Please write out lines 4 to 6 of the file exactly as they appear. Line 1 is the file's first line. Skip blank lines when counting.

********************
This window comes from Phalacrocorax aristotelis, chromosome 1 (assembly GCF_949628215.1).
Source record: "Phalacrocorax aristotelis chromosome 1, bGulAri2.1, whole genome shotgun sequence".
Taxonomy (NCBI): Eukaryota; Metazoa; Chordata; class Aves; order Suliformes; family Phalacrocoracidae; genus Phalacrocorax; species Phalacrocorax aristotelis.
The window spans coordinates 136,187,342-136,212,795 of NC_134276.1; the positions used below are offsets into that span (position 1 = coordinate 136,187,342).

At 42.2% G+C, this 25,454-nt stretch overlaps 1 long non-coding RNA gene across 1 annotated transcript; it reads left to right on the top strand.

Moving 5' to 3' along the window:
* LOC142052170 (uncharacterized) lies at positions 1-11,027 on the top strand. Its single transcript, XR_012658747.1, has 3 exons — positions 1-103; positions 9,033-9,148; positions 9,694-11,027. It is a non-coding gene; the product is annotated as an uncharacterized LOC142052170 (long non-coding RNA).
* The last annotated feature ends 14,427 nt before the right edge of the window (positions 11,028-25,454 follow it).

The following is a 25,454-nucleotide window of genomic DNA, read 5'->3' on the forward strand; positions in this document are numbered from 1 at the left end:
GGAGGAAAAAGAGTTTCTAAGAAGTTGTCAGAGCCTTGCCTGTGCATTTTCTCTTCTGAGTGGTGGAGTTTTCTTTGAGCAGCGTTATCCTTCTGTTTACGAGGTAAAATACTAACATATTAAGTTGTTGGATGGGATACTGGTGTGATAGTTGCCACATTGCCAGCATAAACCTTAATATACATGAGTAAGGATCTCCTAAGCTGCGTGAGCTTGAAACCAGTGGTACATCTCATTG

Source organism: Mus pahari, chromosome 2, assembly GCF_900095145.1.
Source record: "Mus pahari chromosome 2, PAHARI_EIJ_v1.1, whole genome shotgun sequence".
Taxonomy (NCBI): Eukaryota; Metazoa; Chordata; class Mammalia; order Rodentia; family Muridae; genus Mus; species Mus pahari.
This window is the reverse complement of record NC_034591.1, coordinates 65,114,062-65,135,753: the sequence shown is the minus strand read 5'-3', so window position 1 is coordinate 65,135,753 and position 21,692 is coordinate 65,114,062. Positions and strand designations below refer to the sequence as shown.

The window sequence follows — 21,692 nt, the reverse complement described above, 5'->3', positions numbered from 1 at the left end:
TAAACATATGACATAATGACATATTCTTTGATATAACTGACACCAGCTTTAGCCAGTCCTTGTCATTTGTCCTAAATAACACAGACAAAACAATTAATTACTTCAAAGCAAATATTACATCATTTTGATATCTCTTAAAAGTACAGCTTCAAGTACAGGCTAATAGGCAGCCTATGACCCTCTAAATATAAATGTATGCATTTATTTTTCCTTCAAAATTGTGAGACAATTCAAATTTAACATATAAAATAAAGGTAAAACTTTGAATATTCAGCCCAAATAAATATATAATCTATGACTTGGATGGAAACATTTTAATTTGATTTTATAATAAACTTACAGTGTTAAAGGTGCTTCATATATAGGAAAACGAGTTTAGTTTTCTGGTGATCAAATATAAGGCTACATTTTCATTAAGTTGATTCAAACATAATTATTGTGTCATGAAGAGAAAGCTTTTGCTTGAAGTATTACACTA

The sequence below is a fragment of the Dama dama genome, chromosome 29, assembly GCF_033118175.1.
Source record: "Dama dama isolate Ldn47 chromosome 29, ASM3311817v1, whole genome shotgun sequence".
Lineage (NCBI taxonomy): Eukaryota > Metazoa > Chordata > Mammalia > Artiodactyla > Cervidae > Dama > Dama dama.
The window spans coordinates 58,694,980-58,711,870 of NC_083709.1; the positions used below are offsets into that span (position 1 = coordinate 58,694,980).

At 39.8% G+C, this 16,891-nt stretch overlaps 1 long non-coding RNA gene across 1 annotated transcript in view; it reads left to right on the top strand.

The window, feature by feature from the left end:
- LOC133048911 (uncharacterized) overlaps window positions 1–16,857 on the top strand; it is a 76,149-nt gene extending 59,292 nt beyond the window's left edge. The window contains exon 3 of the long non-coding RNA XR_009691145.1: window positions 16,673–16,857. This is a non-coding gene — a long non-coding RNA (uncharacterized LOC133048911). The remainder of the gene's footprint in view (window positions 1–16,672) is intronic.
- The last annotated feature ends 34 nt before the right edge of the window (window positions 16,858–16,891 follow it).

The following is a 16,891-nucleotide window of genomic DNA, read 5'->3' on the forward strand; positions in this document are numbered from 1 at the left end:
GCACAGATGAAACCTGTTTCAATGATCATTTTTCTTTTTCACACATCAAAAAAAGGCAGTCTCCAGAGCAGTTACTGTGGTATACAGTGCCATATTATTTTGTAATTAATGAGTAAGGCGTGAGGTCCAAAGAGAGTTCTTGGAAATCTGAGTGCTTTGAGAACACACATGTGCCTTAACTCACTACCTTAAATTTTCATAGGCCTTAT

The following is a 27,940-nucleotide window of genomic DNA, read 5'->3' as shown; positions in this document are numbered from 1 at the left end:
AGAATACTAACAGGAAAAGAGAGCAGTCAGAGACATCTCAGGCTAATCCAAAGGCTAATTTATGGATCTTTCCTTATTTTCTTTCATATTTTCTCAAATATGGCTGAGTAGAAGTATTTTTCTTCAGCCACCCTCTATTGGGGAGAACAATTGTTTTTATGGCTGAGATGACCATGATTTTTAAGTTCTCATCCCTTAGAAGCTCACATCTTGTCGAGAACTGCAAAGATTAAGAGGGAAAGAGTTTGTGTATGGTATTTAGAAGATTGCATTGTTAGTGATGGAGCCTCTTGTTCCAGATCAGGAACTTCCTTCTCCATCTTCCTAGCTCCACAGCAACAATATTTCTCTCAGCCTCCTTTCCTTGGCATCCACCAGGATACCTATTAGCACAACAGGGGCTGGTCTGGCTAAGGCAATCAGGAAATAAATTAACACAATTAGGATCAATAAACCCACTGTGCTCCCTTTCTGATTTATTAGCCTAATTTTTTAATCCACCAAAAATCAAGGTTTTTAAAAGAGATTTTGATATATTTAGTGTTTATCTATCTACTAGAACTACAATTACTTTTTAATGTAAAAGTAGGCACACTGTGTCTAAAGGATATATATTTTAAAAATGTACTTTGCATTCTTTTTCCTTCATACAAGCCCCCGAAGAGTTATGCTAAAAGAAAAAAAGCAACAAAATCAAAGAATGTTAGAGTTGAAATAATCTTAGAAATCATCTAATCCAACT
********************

The window spans coordinates 136,187,342-136,212,795 of NC_134276.1; the positions used below are offsets into that span (position 1 = coordinate 136,187,342).

At 42.2% G+C, this 25,454-nt stretch overlaps 1 long non-coding RNA gene across 1 annotated transcript; it reads left to right on the top strand.

Moving 5' to 3' along the window: